Global premiums is expected to grow by 3.4% in 2021, following a contraction of 1.4% this year

12 November 2020 — Andrei Victor
Global insurance premiums expected to grow by 3.4% in real terms in 2021, after contracting an estimated 1.4% in 2020, according to the latest sigma study. At the same time, world GDP is expected to contract by 4.1% this year in what is so far the deepest recession of our lifetimes.

The latest sigma study, "Rebuilding better: global economic and insurance market outlook 2021/22", predicts that recovery will be slow and uneven in 2021.

Global GDP is forecast to grow by 4.7% in 2021 in real terms, below the market expectation of 5.2% growth.

In this context, the sigma study finds that, amid the economic shock inflicted by COVID-19, global insurance markets have been less severely impacted than expected in the Swiss Re Institute June 2020 forecast.

Total premium volumes in 2020 are estimated to decline by 1.4% in real terms, less than the earlier anticipated 2.8% drop. Premium growth is forecast to recover swiftly to 3.4% and 3.3% in 2021 and 2022 respectively, supported by continued rate hardening.

Looking at countries' economic resilience levels, the pandemic will impact each economy depending on its capacity to absorb shocks and its government policy. Preliminary data suggest fiscal responses will be the key differentiator. Among the large advanced economies, the UK, Japan and the US are expected to see their fiscal buffers depleted most.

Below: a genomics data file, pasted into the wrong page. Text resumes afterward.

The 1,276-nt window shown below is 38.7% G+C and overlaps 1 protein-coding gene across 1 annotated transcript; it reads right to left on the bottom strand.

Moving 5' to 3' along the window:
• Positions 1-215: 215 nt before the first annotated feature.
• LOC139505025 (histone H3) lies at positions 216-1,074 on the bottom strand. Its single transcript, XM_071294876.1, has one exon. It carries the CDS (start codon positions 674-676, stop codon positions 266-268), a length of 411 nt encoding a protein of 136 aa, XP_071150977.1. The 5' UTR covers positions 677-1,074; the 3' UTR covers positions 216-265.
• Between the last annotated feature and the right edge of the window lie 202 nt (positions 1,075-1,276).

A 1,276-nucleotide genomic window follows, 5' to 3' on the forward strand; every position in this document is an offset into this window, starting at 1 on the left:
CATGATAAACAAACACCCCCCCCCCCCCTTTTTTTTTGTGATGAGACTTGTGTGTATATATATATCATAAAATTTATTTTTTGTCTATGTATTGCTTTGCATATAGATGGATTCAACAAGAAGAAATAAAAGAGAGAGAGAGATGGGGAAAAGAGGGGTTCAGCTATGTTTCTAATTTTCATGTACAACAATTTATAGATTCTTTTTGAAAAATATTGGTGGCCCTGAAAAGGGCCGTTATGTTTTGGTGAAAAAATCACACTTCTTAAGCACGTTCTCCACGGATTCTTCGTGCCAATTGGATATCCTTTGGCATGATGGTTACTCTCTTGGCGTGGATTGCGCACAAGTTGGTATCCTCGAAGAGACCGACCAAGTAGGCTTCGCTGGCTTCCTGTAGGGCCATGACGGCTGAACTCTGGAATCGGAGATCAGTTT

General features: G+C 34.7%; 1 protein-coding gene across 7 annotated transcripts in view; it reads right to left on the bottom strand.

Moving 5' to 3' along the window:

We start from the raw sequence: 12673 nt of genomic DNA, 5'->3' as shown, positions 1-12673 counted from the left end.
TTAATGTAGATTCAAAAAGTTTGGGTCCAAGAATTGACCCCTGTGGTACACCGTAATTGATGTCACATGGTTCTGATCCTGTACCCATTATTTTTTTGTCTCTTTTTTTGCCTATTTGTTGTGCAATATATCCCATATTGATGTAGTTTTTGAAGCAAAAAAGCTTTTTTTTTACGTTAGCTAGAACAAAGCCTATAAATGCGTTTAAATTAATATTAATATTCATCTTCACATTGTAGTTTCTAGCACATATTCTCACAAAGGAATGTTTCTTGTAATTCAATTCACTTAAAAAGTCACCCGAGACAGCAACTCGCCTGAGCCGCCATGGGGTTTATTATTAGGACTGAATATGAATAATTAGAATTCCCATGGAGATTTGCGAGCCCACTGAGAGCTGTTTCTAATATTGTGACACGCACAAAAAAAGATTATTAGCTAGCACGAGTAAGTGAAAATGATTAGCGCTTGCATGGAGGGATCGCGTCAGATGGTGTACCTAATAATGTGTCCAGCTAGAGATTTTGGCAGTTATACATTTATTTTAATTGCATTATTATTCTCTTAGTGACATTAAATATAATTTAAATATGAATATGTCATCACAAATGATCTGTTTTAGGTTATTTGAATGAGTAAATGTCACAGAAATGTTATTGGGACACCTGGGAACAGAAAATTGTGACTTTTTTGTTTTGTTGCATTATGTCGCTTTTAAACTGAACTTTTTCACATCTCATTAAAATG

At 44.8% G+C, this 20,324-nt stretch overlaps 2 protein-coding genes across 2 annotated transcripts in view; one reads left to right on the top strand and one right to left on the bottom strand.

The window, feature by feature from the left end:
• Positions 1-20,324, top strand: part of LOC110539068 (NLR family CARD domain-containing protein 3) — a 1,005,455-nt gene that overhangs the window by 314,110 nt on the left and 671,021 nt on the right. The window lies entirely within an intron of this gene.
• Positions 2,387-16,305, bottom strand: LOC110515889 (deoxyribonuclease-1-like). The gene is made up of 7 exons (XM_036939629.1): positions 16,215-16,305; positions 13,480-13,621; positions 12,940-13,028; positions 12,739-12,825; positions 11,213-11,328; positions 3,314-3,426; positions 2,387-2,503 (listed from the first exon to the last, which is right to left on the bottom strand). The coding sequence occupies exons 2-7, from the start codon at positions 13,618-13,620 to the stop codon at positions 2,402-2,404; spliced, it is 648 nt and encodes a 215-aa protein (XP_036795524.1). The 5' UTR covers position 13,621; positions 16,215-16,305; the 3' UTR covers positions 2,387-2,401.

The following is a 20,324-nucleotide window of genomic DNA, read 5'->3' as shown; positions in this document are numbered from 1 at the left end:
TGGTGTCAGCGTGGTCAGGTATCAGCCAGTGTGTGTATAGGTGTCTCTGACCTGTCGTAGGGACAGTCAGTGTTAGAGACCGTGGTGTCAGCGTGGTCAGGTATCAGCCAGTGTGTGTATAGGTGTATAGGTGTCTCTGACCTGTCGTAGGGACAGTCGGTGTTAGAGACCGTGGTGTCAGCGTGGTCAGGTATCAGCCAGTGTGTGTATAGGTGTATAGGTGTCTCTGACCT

Income inequalities will further widen as many lower paid jobs were cut in the downturn and labour markets will be more severely impacted than official data indicate. For example, the official euro-area unemployment rate has remained surprisingly steady at around 7.9%. The shadow unemployment rate, however, which takes into consideration inactive and furloughed workers as well as the officially unemployed, has reached almost 25% in Europe's four largest economies: Germany, UK, France and Italy.

"For sustainable economic recovery, we need a policy reset. Public policy should focus on areas such as infrastructure, technology and climate. Building new sustainable infrastructure will have a significant impact on GDP growth," said Jerome Jean Haegeli, Swiss Re Group Chief Economist.

Click here to read the study.

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